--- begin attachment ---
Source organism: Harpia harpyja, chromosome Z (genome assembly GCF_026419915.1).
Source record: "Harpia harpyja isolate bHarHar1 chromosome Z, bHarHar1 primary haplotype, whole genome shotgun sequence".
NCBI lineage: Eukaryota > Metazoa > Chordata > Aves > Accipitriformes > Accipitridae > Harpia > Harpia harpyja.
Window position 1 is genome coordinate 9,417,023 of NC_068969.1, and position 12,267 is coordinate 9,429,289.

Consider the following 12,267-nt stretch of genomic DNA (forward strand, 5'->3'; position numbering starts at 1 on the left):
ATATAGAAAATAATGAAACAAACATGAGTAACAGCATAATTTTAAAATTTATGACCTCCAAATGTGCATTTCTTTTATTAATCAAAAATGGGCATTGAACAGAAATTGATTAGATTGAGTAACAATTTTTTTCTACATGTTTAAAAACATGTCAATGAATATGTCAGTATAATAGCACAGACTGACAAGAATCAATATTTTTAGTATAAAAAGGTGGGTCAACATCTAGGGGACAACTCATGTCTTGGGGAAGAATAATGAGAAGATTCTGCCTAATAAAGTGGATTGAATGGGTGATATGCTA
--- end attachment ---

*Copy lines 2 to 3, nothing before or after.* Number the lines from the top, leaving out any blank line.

Source record: "Harpia harpyja isolate bHarHar1 chromosome Z, bHarHar1 primary haplotype, whole genome shotgun sequence".
NCBI lineage: Eukaryota > Metazoa > Chordata > Aves > Accipitriformes > Accipitridae > Harpia > Harpia harpyja.